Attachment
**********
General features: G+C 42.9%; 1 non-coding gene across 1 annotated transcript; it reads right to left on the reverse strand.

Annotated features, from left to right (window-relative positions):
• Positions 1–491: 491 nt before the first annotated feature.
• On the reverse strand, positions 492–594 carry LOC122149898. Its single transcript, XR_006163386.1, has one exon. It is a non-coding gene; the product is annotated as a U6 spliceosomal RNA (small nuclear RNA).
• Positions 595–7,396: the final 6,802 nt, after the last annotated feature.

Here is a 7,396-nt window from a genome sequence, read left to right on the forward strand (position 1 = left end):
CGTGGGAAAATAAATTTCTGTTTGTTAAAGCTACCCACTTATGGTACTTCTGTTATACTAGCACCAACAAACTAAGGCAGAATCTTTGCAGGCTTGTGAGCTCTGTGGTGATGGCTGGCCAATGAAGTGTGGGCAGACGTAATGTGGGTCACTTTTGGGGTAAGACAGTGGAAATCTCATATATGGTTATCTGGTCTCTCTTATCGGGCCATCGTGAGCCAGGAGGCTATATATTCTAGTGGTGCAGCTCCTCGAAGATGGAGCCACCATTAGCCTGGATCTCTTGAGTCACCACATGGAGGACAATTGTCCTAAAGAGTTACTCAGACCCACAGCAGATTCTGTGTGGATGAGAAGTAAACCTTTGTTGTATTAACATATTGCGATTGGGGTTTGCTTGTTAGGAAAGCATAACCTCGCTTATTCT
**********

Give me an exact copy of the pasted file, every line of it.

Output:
General features: G+C 42.9%; 1 non-coding gene across 1 annotated transcript; it reads right to left on the reverse strand.

Annotated features, from left to right (window-relative positions):
• Positions 1–491: 491 nt before the first annotated feature.
• On the reverse strand, positions 492–594 carry LOC122149898. Its single transcript, XR_006163386.1, has one exon. It is a non-coding gene; the product is annotated as a U6 spliceosomal RNA (small nuclear RNA).
• Positions 595–7,396: the final 6,802 nt, after the last annotated feature.

Here is a 7,396-nt window from a genome sequence, read left to right on the forward strand (position 1 = left end):
CGTGGGAAAATAAATTTCTGTTTGTTAAAGCTACCCACTTATGGTACTTCTGTTATACTAGCACCAACAAACTAAGGCAGAATCTTTGCAGGCTTGTGAGCTCTGTGGTGATGGCTGGCCAATGAAGTGTGGGCAGACGTAATGTGGGTCACTTTTGGGGTAAGACAGTGGAAATCTCATATATGGTTATCTGGTCTCTCTTATCGGGCCATCGTGAGCCAGGAGGCTATATATTCTAGTGGTGCAGCTCCTCGAAGATGGAGCCACCATTAGCCTGGATCTCTTGAGTCACCACATGGAGGACAATTGTCCTAAAGAGTTACTCAGACCCACAGCAGATTCTGTGTGGATGAGAAGTAAACCTTTGTTGTATTAACATATTGCGATTGGGGTTTGCTTGTTAGGAAAGCATAACCTCGCTTATTCT